Weather and climate issues have become central to all conversations around the world. In Nigeria where the subject is still alien to many, rains and floods are challenges that affect the cities adversely yet, the country has not considered how to resolve the issues?
Apparently, Nigeria is not known to question the priority of tackling weather and climate issues in our region. These are some of the many challenges that the Nigerian Meteorological Agency is seeking to resolve.
The agency is currently under the Federal Ministry of Aviation and is charged with the responsibility of providing meteorological services such as weather forecasting, climate information, early warning systems, and weather and climate-related disaster mitigation strategies with a view to supporting sustainable development across all socio-economic sectors of the nation.
The mission of NiMET is to observe Nigerian weather and climate and provide meteorological, hydrological, and oceanographic services in support of national needs and international obligations.
NiMet is mandated to advise the government at all levels on mitigation of climate change challenges, as well as exploring opportunities on weather and climate-related phenomena.
They analyze all data to provide timely and accurate forecasts and most of their forecasts achieve an impressive, according to NIMET, 90% accuracy.
It was the rubric when the NGF met with the Nigerian Meteorological Agency (NiMET) on Monday, April 11th at the NGF Secretariat to discuss the potential for partnership.
The team from NiMET was led by their Director General and CEO, Professor Mansur Bako Matazu, who suggested that when it comes to the weather, there are no boundaries.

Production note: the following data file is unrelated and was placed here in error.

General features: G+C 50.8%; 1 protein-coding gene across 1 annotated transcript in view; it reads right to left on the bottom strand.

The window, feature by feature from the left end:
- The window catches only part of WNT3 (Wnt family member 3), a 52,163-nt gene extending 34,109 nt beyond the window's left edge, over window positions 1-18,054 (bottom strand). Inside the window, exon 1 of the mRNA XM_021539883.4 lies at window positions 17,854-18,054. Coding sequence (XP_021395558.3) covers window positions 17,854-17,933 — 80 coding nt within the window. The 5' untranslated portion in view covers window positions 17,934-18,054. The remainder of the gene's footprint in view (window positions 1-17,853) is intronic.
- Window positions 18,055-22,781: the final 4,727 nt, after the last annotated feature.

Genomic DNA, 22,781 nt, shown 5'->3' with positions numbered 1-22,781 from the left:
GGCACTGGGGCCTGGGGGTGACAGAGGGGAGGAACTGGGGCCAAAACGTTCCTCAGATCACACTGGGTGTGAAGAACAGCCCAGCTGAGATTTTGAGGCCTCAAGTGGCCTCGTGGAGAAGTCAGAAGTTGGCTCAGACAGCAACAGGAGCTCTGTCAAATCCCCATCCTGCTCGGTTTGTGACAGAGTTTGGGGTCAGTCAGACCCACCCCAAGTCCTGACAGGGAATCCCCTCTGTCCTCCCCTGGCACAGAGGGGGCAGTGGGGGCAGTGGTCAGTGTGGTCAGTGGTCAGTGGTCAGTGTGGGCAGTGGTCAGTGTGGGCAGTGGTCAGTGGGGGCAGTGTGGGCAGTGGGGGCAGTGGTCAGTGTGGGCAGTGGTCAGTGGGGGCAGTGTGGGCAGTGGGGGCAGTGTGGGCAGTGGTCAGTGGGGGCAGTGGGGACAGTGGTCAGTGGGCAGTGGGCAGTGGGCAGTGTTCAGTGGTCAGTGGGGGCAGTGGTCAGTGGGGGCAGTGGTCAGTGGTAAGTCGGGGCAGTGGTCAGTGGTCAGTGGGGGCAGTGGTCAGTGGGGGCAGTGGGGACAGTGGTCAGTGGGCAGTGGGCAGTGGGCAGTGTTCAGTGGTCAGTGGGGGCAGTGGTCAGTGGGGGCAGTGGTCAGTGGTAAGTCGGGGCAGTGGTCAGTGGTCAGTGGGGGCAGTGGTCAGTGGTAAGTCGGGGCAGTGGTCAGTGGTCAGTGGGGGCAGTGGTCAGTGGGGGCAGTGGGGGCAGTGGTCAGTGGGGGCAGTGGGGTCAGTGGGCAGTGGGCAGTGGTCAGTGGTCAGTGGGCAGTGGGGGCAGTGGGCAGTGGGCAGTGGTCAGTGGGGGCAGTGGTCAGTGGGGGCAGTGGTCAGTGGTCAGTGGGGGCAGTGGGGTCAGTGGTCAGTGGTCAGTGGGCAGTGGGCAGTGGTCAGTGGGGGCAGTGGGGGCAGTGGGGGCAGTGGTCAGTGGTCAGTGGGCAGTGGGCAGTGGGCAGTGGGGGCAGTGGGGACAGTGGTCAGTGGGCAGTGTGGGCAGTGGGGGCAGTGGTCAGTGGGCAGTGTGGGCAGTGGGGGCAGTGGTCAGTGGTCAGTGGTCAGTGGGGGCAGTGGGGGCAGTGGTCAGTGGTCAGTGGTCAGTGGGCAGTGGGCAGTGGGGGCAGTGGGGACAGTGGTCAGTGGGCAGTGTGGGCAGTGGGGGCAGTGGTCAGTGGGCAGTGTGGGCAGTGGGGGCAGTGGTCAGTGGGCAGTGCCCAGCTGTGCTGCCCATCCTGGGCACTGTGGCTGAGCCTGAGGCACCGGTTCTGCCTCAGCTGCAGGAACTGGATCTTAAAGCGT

‘‘We are present in every state of the federation. In some states, we have more than three offices. We are present in all Nigerian airports whether it is the local or international airports,’’ and when it comes to Agriculture, he stated, the relationship depends on second-guessing the climate to know the prevalence and availability of water as rainfall or from underground.
‘‘For agriculture, we have tailored products. Farmers need information on when to plant, the season and so they know how to plan their activities. Our activities are tailored for smallholder farmers,’’ said Mr. Matazu.
In addition, as it relates to educational institutions having access to such information, he stated that across schools and educational institutions, NIMET has more than 113 weather stations. However, he proposed that instead of students and researchers seeking to obtain data, they can generate data themselves.
Mr. Matazu added that in Nigeria, NiMET is one of the few institutions that build capacity and skills.
Each year, he disclosed, his agency invites ten Governors to relay information.
‘‘We can’t execute our goals without partnership. We translate all our reports into different languages. Every year, we review the previous year’s climate and try to link it to the long-term trend. We have been doing this for the last 10-12 years,’’ he said.
NiMET believes that they can still do more through having effective partnerships.
The Director-General of the NGF, Mr. Asishana B. Okauru commended NiMET for the great work they are doing, which emerged clearly from the presentation made.
Mr. Okauru said that when it comes to partnering with the Governors, the first task would be how to force it into the priority of the states and advised that it would be best for the team at NiMET to regularly present what they do to Governors at the induction stage.
The DG added that once you get the buy-in of the Governors, it makes the process easier. Mr. Okauru also stated that they need to engage the stakeholders at the state level.
Mr. Matazu said the team would be delighted to provide information about their meteorological services at the induction adding that that would get NiMET moving from societal acceptance to becoming more visible and relevant.
He requested the NGF Secretariat to set up a desk with the Governors.
‘‘We want to have local literature that climate change is affecting specific areas and the reasons why; to attach value to the forecasts and to have the costs included into the GDP sector,’’ said Mr. Matazu.
Mr. Matazu further concluded that sensitization and advocacy are critical and invited the NGF Secretariat to the NIMET studio to see wonders.
By Isioma Ononye,
NGF Social Media Officer